What is a difficult hard bargainer and how can you possibly work with such a person? We all run into folks like this at times. This can cause frustration and consternation. Do we take the time to explore what is behind this negative approach? Should we? How would we do that if we did? How can we work with them?
- The bargainer caught between a rock and a hard place
You and your boss get along well. Right now your boss needs to complete this project and you are the key person to complete it timely. There is no slack in the schedule. A personal situation has arisen and you need to take a week off now. Your boss says no. What should you do?
Instead of looking at this as a win-lose situation, discuss your situation, brainstorm ideas and explore options. Explore a time when you and if necessary other members of the team can come together to explore alternatives. We all think of ourselves as key players, but in the end if you came to your demise today, what would happen to that project? No one is indispensable.
Instead of looking at this as a win-lose situation, discuss your situation, brainstorm ideas and explore options.
Don’t push for an immediate response that forces your boss to say “no”. Instead ask for something like “I have a very serious personal issue that came up and I will need to take some time off, can we (you and others that may be able to help) meet later today to discuss this?” You may temper it by saying something like, “I know how critical this project completion date is and I want to meet it too. I need your help to determine how we can accomplish this and allow me to address my personal situation.”
- The forced to have to hard bargainer
Sometimes something can come up with someone you have an excellent working relationship that forces that party to become a hard bargainer. You have worked with this vendor for years and you know each other very well. Something has happened with the vendor and your contact suddenly asks you to sign a contract that cannot be changed and have closure within a week. You look it over and you have real concerns.
You need to probe for interests. Why are you presenting this to me at this time? What is behind this? We have not worked this way before. What has changed? You need to explore interests. “Could we schedule a time later today to discuss this?”
Why are you presenting this to me at this time? What is behind this? We have not worked this way before. What has changed? You need to explore interests. “Could we schedule a time later today to discuss this?”
There can be other constraints that could have impacted this situation that you were unaware of such as a potential merger or acquisition, new legal constraints, a change in management philosophy, loss of a major client by the vendor, a new major client for the vendor that needs capacity immediately, limited working capital, needs to reduce budgets, and host of other reasons.
Listen with empathy and understanding. Be there to help. In the end go over the constraints and see if you can work together to overcome the new barriers that entered into the process.
- The bully
What is the strategy of the bully?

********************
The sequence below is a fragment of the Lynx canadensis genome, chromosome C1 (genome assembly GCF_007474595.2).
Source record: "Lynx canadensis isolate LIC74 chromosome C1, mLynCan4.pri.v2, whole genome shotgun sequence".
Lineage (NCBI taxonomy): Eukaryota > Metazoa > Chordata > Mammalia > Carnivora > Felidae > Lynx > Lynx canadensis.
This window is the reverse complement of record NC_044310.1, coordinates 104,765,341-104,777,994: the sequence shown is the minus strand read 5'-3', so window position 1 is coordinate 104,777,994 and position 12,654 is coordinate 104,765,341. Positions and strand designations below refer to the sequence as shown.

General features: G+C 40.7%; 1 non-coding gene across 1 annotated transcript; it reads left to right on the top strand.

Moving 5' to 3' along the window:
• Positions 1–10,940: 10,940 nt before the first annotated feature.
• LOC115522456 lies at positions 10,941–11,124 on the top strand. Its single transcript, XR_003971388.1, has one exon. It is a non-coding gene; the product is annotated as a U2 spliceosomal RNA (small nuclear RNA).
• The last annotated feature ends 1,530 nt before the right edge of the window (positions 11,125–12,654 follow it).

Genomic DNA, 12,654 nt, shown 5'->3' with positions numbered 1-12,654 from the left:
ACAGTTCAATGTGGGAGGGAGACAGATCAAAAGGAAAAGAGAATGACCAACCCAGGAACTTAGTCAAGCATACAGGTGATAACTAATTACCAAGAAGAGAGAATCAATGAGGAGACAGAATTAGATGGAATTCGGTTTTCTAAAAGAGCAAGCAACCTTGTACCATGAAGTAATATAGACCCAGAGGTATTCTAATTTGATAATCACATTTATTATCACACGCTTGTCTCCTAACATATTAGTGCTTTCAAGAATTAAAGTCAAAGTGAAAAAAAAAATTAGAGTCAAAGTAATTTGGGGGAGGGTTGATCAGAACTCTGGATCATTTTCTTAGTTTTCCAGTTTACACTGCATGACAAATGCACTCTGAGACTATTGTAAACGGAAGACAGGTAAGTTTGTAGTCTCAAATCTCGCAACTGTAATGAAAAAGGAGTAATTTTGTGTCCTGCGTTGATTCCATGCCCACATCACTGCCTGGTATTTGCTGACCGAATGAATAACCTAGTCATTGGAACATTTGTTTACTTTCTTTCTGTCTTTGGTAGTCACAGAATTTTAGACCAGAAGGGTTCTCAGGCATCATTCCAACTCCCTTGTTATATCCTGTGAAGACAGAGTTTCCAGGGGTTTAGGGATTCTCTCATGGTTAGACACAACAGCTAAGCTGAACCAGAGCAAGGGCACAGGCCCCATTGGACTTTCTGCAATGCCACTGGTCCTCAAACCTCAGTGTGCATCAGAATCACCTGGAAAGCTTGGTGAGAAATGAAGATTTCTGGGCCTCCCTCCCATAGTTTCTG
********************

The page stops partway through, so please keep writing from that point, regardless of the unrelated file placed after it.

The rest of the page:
Goal – Success
Relationship – Adversarial
Technique – Make Threats
Objective – Victory
Insist on – Position
Focus on – Position
Outlook – Distrust
Contest of will – Prevail
Pressure – Apply Pressure
Process – Hard on People and Hard on the Problem
Tactics – Demand concessions as condition of relationship
Options – Demand One-sided Gains As a Price of Agreement
Bottom Line – Mislead as to the Bottom Line
When dealing with difficult people a host of issues come to light. How to get along with difficult people and how to work with difficult people can be a real challenge. Understanding the goals and objectives to reach out to the underlying interests is the key.
So what do you do? When dealing with difficult people a host of issues come to light. How to get along with difficult people and how to work with difficult people can be a real challenge. Understanding the goals and objectives to reach out to the underlying interests is the key. In Peaceful Resolutions the chapter on negotiations offers insight into the hard bargainer that is intentional with negative actions. Look past these. Try to see things from their perspective as indicated in the listing above. This is ho you can do that:
Stay above the line,
be a problem solver,
compromise using objective criteria,
focus on interests,
trust but verify,
reach a result based on standards independent of will,
yield to logic and principle, but not to pressure,
soft on people and hard on the problem,
separate people from the problem,
focus on interests,
avoid having a bottom line.
Contact me to speak to your group or consult with you. Check out my website, books and content. I am a Qualified Mediator with the Minnesota Supreme Court and an international speaker. I speak on how to overcome conflict with collaboration by taking advantage of the collaboration effect TM enhancing relationships, resources and revenues. My service areas are: business to IRS, business to business and within businesses. I have written 11 books including The Servant Manager and Peaceful Resolutions. I may be contacted directly at email@example.com and at (651) 633-5311. [Michael Gregory, NSA, ASA, CVA; BS, MS and MBA]
About the author
Mike Gregory is a professional speaker, an author, and a mediator. You may contact Mike directly at firstname.lastname@example.org and at (651) 633-5311. Mike has written 12 books (and co-authored two others) including his latest book, The Collaboration Effect: Overcoming Your Conflicts, and The Servant Manager, Business Valuations and the IRS, and Peaceful Resolutions that you may find helpful. [Michael Gregory, ASA, CVA, NSA, MBA, Qualified Mediator with the Minnesota Supreme Court]